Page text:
Friday, March 26, 2010

Ubuntu Lucid - Nvidia and ATI cards will get some changes

Ubuntu Lucid might be an tricky release for some people who are using older graphics cards or currently use binary/proprietary drivers.

My understanding is that new drivers will be in use (where possible) to replace some of the basic rendering for Nvidia and ATI.

I run computers with ATI, Intel, and Nvidia cards and so I will be working through these changes several times perhaps :)

( If you are a command line type and just want to find out what grub options might help you get a terminal to a broken display, then skip to the end of this post, for some hints in a .diff )

Nvidia cards and the Nouveau driver:

For Ubuntu Lucid, the proposal is that Nouveau will replace 'nv' driver.

Nouveau provides basic rendering (probably good enough for a business desktop), and is not yet designed to use all of the features of your graphics card.

Nouveau themselves have some information here, which says about the current status, and they also appeal for testers here.

ATI cards and fglrx package:

Looking like there may be a new way for basic rendering using ATI/AMD cards in Ubuntu Lucid but this is touch and go at the moment.

There are some hints as to how to get fglrx working unofficially, and by the time I upgrade the ATI desktop machine, this should be a bit clearer.

Help? All I can get is a blank screen and 'out of range':

Hopefully by the time Lucid is released there will be none of these sort of messages, although the hints and tips that follow are generally useful for helping you recover from display issues perhaps.

If you have an Nvidia card and a monitor larger than 19" then maybe the Nouveau driver is not able to give a suitable resolution.

Whatever the cause, you are likely stuck until you can either:
  1. Get some interaction (even terminal) in which you can intervene
  2. Force some boot parameter via the Grub menu or similar
  3. Boot an older kernel which doesn't involve the newest driver setup
My solution involved all three steps for the desktop Nvidia machine as you will see:

I just happened to have a Lucid 'alternate' i386 iso which I intended updating with, but in the end went with a network install. This 'alternate' CD has a rescue option which allows you to boot from CD but drop you into the system to be rescued :)

Having a terminal into my system I was then able to alter Ubuntu's hidden menu behaviour, so as to get a choice of which kernel to boot (see end of post)

Holding down the shift key, whilst grub is initialising is the easier way of getting a Grub menu up :)
(Hold down Shift after your BIOS has finished messaging and before your hard disk light shows your system is booting)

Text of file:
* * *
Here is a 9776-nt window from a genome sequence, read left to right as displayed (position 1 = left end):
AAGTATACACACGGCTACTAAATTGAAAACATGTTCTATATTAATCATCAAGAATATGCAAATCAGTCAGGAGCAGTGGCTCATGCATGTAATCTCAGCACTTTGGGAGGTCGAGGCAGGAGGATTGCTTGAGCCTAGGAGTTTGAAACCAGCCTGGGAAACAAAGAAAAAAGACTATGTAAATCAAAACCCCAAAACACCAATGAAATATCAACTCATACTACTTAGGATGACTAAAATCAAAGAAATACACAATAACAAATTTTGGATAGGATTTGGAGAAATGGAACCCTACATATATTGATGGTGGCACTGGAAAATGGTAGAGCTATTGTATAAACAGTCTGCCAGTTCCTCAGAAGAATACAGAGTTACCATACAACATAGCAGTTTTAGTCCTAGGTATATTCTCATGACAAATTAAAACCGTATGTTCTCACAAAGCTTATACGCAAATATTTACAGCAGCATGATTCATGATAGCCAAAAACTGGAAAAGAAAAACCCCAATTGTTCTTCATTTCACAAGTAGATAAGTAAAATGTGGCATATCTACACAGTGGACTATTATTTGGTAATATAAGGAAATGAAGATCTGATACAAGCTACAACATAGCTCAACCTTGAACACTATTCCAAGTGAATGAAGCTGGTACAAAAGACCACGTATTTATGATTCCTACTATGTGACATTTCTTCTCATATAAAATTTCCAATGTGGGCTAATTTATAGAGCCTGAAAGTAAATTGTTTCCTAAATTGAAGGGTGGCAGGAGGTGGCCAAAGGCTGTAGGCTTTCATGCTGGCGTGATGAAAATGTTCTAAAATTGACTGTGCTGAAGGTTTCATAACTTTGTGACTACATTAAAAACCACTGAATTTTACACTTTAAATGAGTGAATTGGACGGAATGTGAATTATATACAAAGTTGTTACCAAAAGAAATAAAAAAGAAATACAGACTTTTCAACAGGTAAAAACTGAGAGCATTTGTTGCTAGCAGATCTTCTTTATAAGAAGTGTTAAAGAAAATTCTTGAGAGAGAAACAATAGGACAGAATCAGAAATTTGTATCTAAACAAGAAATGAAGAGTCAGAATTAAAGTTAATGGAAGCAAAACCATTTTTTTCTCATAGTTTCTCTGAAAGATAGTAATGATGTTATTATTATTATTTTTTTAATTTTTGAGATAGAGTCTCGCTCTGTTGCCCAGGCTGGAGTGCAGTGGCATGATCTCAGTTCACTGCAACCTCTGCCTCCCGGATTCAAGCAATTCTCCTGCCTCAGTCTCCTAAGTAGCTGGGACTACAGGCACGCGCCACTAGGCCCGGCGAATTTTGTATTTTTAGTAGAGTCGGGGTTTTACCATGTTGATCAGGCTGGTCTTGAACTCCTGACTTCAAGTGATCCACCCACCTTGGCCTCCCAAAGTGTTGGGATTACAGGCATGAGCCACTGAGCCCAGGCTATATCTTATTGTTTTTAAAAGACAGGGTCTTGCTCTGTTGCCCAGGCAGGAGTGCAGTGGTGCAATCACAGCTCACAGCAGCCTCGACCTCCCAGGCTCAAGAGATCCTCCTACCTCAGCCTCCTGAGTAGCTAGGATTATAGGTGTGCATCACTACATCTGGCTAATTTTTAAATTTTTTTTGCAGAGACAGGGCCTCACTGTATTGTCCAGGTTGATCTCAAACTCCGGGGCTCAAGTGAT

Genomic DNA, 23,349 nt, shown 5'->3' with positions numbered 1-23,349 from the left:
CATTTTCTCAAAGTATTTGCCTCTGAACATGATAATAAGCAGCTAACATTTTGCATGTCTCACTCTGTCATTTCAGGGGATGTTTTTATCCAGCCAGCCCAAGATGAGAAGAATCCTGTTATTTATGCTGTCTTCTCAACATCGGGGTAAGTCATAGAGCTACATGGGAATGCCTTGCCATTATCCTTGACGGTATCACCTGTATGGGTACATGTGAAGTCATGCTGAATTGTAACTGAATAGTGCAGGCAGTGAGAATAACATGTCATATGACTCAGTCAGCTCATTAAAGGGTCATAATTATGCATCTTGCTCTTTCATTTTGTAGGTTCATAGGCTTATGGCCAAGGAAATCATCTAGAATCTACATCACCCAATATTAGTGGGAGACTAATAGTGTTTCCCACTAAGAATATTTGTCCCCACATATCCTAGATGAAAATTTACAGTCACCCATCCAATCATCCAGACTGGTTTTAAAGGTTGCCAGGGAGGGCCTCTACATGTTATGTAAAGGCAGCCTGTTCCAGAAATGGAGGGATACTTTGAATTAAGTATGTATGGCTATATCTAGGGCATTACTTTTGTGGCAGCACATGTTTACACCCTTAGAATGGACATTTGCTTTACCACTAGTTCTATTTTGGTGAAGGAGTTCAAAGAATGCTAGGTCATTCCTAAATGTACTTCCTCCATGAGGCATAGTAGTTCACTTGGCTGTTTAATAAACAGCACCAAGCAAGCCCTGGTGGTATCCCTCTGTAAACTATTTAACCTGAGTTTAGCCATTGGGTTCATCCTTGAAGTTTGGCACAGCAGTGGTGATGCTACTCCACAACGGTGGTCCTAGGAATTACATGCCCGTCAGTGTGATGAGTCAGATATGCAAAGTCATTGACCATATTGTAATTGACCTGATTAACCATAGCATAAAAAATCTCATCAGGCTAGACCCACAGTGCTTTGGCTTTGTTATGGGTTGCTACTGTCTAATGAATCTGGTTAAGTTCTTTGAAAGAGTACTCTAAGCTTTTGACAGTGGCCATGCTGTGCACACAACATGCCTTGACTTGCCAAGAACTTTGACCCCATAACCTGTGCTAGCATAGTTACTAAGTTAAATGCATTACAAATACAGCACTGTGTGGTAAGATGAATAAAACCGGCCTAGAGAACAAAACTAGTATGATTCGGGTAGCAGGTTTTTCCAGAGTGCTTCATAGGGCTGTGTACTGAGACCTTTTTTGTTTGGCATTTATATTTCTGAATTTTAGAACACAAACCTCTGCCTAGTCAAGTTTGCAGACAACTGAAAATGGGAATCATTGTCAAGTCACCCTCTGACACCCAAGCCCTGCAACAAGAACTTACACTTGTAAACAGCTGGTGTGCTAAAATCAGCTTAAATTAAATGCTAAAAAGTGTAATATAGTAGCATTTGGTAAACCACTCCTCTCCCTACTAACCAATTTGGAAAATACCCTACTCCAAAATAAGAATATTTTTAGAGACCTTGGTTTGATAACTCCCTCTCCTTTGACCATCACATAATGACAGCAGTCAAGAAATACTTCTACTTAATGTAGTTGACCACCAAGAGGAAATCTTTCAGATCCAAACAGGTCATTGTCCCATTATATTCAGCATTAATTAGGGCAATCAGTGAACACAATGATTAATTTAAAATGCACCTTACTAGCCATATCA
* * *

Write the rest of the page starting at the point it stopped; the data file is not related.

Because this was an upgrade, I had several old kernels, as well as the newer Ubuntu Lucid 2.6.32 kernel. I wanted to check that it really was the new Nouveau driver that was causing my problem and booting an older kernel helped me understand that.

Booting using the old kernel got me into my system and GDM and Gnome looked to work okay. First thing I did was pick up the latest updates - even though it was only a day, this being a beta phase of Lucid, there were several packages with updates.

Now how to boot the current kernel but prevent it from using Nouveau driver?
The nomodeset switch is the way around things as a bit of websearching suggested that if some drivers cannot be used without a mode setting :)

If you are comfortable with emacs or good at following on-screen instructions then you need to edit the boot command line in Grub so as to pass nomodeset as one of the boot options.

Sure enough the machine booted and gave me a login box so I am now able to go further in my testing.

(By forcing the kernel nomodeset, the system was unable to use Nouveau and in fact used a basic Vesa driver)

Things are still not ideal (well this is a beta!) and the big questions for me right now are:
  • Why can I not get any sort of terminal with Ctrl+Alt+F1?
  • Why is my 24 inch iiyama such a problem when it was fine in Karmic?
These are questions for me, and so I will finish this post now and just include a diff file, which might give you some pointers, as to useful configuration options for Grub (should you want finer control as to how Grub behaves at boot time)

What follows is output from a diff file:

5,6c5,6
< #GRUB_HIDDEN_TIMEOUT=0
< GRUB_HIDDEN_TIMEOUT_QUIET=false
---
> GRUB_HIDDEN_TIMEOUT=0
> GRUB_HIDDEN_TIMEOUT_QUIET=true
9,10c9
< #GRUB_CMDLINE_LINUX_DEFAULT="quiet splash"
< GRUB_CMDLINE_LINUX_DEFAULT=""
---
> GRUB_CMDLINE_LINUX_DEFAULT="quiet splash"
14c13
< GRUB_TERMINAL=console
---
> #GRUB_TERMINAL=console
20d18
< GRUB_GFXMODE=800x600

For anyone that might have a similar issue with the switch to Nouveau from 'nv', then the graphics card was identified as Nvidia FX 5200 and might show as NV34 board perhaps.
[ At seven years old that Nvidia card could almost be part of a #retropc :) ]

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